34 Consent by the original debtor is not necessary according to the Hanafis, the Ibadis, or the Ja’faris while the other madhahib require it. On hawala in general and hawalat al-dayn in particular see Saleh, pp 102–5, and on the modern applications of hawala see AAOIFI, Shari’ah Standard No (7) Hawala, 12. It is similar to novation, on which see Abraham L Udovitch, Partnership and Profit in Medieval Islam (Princeton: Princeton University Press, 1970) p 80.
35 See Salih al-Fawzan, Min Fiqh al-Mu’‘amalat (Islamic Law of Transactions) (Riyadh: Dar Ishbiliya lil-Nashr wa-al-Tawzi’, 2001) p 193.
36 Ibn Rushd, Bidayat al-Mujtahid wa-Nihayat al-Muqtasid, 4 vols (Beirut: Dar Ibn Hazm, 1995) Vol III, pp 1297–8.
37 For the text of both the mas’ala (question) and the jawab (answer) for this fatwa see Mohammad Abdul Halim Umar, Shari’‘a, Economic and Accounting Framework of Bay ‘al Salam in the Light of Contemporary Application, Research Paper No 33 (Jeddah: Islamic Development Bank, 1995) pp 34–5.
39 To circumvent the problem of gharar inherent in such a transaction Ibn Qudama (d. 1223 CE/620 AH), the eminent Hanbali jurist, elaborated the doctrine of ‘ilm, or knowledge of the subject matter, which depended on a reasonably exact description of the subject matter, including genus and species and whether it is in good or bad condition, although he acknowledges that two of his most influential predecessors, Ibn Hanbal (d. 855 CE/241 AH) and al-Shafi’i (d. 820 CE/204 AH), insisted on additional criteria, namely colour, country of origin, and anything else that could affect the price. Ibn Qudama, al-Mughni (Beirut: Dar al-Kitab al-’Arabi, 1983) Vol IV, pp 310–11.
40 AAOIFI, Shari’ah Standard No (10) Salam and Parallel Salam, 3/2/3.
41 See Ayub, p 244 and al-Fawzan, p 163.
42 See al-Bukhari, Sahih, Kitab al-Salam, Nos 453 and 454, on which see the commentary in Ibn Hajar, Fath al-bari bi-sharh Sahih al-Bukhari (Beirut: Dar Ihya al-Turath al-’Arabi, 1988).
43 On Shafi’i doctrine regarding this point see Saleh, p 91.
44 See Ibn Qudama, al-Mughni, Vol IV, p 328 and for the perspective of a sixteenth century Shafi’i authority see Muhammad ibn Muhammad al-Khatib al-Shirbini, Mughni al-Muhtaj (Beirut: Dar al-Kutub al-’Ilmiyah, 1994) Vol II, p 105.
45 See Section VIII of Chapter 2 for a discussion of hila.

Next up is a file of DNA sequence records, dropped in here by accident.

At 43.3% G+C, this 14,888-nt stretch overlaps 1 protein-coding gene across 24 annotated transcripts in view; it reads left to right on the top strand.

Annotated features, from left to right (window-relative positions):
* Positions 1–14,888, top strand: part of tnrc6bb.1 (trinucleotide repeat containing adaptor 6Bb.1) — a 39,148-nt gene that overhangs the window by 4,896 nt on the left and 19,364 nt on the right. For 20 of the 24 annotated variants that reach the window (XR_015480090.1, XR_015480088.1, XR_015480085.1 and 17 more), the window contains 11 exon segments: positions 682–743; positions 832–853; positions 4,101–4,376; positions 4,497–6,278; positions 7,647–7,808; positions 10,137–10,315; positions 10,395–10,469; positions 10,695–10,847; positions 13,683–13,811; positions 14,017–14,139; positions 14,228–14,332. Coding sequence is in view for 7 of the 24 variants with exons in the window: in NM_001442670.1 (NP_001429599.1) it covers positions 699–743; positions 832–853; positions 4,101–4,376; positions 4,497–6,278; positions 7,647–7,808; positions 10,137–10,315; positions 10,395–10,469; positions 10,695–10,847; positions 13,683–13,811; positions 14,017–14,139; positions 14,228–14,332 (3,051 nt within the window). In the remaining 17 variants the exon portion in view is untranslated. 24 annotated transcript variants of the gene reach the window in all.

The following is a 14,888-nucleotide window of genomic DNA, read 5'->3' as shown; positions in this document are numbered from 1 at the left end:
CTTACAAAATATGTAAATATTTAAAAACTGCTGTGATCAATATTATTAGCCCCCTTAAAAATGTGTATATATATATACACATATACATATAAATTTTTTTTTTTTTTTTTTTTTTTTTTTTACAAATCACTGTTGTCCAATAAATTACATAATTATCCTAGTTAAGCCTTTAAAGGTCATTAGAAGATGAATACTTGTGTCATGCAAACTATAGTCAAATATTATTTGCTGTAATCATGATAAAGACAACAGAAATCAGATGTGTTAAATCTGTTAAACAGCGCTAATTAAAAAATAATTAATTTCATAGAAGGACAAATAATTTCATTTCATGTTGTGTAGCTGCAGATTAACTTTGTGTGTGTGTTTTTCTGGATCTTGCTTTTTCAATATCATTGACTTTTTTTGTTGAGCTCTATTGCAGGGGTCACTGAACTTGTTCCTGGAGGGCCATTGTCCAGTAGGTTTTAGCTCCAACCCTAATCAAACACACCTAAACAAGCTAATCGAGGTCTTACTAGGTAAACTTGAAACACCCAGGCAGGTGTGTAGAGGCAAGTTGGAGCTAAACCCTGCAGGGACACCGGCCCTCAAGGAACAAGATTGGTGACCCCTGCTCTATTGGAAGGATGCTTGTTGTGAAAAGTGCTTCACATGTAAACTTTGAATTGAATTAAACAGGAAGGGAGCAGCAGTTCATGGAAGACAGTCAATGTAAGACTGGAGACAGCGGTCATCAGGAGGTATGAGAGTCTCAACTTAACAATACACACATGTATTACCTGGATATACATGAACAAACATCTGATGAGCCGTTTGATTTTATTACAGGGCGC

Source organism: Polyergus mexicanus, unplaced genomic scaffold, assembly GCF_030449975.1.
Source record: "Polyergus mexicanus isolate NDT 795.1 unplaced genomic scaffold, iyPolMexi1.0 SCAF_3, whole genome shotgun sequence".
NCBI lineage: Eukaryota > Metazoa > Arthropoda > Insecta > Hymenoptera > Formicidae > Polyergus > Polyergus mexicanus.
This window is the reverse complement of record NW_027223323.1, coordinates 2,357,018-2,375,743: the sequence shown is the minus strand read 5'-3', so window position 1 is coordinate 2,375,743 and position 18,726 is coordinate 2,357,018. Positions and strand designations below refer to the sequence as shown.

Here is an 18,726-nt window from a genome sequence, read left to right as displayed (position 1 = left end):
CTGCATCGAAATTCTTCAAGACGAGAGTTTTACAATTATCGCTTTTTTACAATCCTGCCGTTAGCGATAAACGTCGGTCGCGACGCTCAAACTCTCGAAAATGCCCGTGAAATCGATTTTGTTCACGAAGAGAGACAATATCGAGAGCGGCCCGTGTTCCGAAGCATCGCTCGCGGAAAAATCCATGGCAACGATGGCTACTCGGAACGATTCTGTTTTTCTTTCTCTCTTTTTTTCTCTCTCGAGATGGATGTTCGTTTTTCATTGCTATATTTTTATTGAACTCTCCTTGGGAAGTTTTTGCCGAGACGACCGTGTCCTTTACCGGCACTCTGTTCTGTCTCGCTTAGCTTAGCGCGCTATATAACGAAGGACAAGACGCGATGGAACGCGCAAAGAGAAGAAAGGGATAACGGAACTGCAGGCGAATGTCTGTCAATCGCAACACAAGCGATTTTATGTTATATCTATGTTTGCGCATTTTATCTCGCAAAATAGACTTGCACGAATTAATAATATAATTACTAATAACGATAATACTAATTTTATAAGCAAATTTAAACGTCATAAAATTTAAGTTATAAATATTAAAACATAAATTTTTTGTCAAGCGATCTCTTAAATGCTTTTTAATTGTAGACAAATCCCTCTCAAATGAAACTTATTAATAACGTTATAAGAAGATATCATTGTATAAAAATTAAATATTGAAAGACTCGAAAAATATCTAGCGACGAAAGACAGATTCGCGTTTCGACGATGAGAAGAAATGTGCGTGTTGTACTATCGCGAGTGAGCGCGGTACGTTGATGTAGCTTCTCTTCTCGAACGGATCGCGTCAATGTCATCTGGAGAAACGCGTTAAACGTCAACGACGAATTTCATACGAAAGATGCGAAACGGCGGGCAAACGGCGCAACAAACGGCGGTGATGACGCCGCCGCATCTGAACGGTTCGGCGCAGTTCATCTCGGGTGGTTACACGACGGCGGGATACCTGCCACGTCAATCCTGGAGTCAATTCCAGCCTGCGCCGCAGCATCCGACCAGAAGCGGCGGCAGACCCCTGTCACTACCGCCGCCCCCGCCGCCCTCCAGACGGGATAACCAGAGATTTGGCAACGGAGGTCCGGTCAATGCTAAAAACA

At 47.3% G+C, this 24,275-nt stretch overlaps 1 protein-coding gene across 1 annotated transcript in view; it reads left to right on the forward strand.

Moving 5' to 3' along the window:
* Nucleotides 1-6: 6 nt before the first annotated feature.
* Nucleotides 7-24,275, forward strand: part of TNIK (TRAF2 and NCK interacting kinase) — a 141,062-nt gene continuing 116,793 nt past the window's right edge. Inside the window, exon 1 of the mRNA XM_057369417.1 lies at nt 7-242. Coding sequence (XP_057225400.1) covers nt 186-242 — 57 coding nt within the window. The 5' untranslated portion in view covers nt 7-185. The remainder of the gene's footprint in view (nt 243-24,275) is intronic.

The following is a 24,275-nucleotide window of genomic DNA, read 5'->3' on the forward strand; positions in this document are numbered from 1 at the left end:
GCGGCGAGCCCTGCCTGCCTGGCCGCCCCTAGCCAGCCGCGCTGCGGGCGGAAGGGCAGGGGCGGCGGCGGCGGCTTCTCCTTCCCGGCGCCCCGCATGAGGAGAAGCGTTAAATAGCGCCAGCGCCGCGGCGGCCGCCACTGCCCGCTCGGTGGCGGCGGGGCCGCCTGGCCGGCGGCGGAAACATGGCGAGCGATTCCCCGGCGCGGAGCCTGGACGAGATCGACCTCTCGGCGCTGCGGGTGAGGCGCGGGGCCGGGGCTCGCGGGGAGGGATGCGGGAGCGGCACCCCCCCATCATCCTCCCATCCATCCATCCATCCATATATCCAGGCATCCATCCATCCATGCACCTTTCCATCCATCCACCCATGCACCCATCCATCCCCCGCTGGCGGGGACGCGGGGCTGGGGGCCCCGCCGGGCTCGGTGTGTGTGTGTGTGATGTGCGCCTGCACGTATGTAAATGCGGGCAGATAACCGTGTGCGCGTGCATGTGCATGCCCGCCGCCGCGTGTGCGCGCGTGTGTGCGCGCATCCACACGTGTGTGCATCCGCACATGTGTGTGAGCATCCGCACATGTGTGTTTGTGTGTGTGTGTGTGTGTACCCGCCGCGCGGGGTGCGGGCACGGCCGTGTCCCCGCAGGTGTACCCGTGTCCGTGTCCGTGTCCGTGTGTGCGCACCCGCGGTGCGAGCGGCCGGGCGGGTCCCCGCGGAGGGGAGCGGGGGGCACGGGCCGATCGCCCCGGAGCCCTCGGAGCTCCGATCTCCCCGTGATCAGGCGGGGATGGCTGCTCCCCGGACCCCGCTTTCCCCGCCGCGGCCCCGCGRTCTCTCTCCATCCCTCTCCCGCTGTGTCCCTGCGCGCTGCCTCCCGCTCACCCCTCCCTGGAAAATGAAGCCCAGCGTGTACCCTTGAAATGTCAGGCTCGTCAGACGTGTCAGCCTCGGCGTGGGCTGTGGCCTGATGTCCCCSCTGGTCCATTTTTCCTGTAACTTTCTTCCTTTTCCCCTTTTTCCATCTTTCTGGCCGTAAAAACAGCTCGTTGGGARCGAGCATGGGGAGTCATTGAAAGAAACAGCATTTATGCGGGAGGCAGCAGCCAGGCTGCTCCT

46 AAOIFI, Shari’ah Standard No (10) Salam and Parallel Salam, 3/1/1.
47 AAOIFI, Shari’ah Standard No (10) Salam and Parallel Salam, 5/6.
50 Opinion is divided among both classical and contemporary jurists as to whether it is permissible for the buyer to sell its right to the subject matter of a salam contract prior to delivery. A permissive view was articulated by two leading Hanbali authorities, Ibn al-Qayyim (d. 1350 CE/691 AH) and Ibn Taymiyya (d. 1328 CE/728 AH). The Malikis permit the buyer to sell goods other than foodstuffs to the seller at a price equal to or less than the price originally paid or to a third party at any price, provided the exchanged countervalues are not of the same genus. Ibn Rushd, Bidayat, Vol III, pp 1302–7.
51 Classical jurists decreed the proper ordering of the contents of a sale contract, including the formal acknowledgement (iqrar) given at the end of the witnessing clauses, because these provide documentary proof of the conduct of the transaction in the event of a dispute. While it was generally agreed that the seller initiates the sale and the buyer accepts it, this presumption was reversed with regard to a salam contract. Unless a notary verified that the buyer acted first, by paying the purchase price and specifying the delivery date, it was feared that a seller might allege non-payment by the buyer when the term expired or otherwise behave unscrupulously. See Jeanette A Wakin, The Function of Documents in Islamic Law: The Chapters on Sales from Tahawi’s Kitab al-Shurut al-Kabir (Albany: State University of New York Press, 1972) pp 40–2.